The National Constitution Center in Philadelphia is close to Independence Hall, where the founders bitterly debated and eventually signed the Constitution. Correspondent Jan Crawford looks at how the Center shares that story, and the evolution of our government:
It was born in a time when the rest of the world was governed by kings and emperors. But our founders had a radical idea: they would create a government by the people with a Constitution that endures and protects us to this day.
Throughout our history, it is protest that brings change -- a revolutionary ideal, protected by the Constitution.
What do we want? Equality! When do we want it? Now!
"The fact that we as Americans have the obligation, we feel empowered to say that the government is encroaching on our rights, is a sign of the health and robustness of our Constitution," said Jeff Rosen, president and CEO of the National Constitution Center.
Forged over a tense summer in 1787, the Constitution survived and thrived for 229 years. It's the greatest document of human freedom ever created.
And the National Constitution Center in the heart of Philadelphia is where we come to understand.
"Justice Anthony Kennedy was here recently and he said, 'There at Independence Hall is where the Constitution was ratified, and the National Constitution Center on the other side of the mall is where Americans today work out what it means today," Rosen remarked.
Created by Congress as a non-partisan institution, the center teaches and inspires. In this polarized time, it reminds us of our nation's past struggles, and what always guided us, bringing us back together: the Constitution.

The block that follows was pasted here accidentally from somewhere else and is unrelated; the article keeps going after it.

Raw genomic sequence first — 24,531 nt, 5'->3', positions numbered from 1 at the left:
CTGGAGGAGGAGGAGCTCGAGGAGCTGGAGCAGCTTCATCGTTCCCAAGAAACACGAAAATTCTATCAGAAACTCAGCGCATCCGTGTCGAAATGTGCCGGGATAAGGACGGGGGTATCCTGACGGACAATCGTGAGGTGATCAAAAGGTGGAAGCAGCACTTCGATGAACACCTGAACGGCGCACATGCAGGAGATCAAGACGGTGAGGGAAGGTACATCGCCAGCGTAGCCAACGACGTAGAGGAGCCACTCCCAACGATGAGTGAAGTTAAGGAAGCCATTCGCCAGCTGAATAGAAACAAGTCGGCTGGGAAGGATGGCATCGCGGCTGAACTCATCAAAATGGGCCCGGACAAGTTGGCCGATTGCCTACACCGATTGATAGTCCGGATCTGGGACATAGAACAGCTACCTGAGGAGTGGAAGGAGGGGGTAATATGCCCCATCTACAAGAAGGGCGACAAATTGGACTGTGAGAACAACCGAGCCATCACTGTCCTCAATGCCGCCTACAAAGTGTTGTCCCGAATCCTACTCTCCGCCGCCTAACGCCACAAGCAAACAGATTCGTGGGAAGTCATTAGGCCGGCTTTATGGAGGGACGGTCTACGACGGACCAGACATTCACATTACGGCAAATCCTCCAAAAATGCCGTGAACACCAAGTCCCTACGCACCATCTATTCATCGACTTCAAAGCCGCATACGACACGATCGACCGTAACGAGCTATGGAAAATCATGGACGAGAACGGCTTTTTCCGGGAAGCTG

"What's going on now, the incredible debates we're having around this election and about the future of justice and equality in America, is a healthy and quintessentially American enterprise," Rosen said. "And the structure for that debate is the Constitution itself."
The center features historic documents, including an original copy of the Bill of Rights.
But it's more than a museum. It brings together conservatives and liberals to debate some of the most contentious issues of our time.
There's a live performance that tells the story of our fight for freedom ... interactive displays, where children imagine they really can be president and take the oath of office ... and even a Constitutional VIP room.
At Signers Hall, you can mingle with the men who signed the document -- 42 life-sized statues. It's the center's most popular exhibit, especially with kids.
"First they want to see Hamilton, 'cause he's the rap star," said Rosen. "Then they want to see Ben Franklin and sit on his lap. They see George Washington, they see how tall he is. And they feel like American history belongs to them."
But walking around this room, in these divisive times, you have to wonder what the founders would think of us.
"These men in this room were familiar with bitter, polarizing disagreements over ideas," Rosen said. "But these men were also able to compromise, and that spirit of compromise enabled them to create this great document of human freedom."
That document remains the framework that unites us today and provides the path forward.
Rosen said the document they created empowered us: "But unless we rise to the occasion through democratic self-education and learning about the Constitution, then their great experiment will not survive. But they were optimistic that it would survive, 'cause they had faith in us. They had faith in the citizens, and they had faith in constitutional education."
And that is why this center is so important: You see the vision, just how incredible it was, what they created ... and how it's up to us to keep it.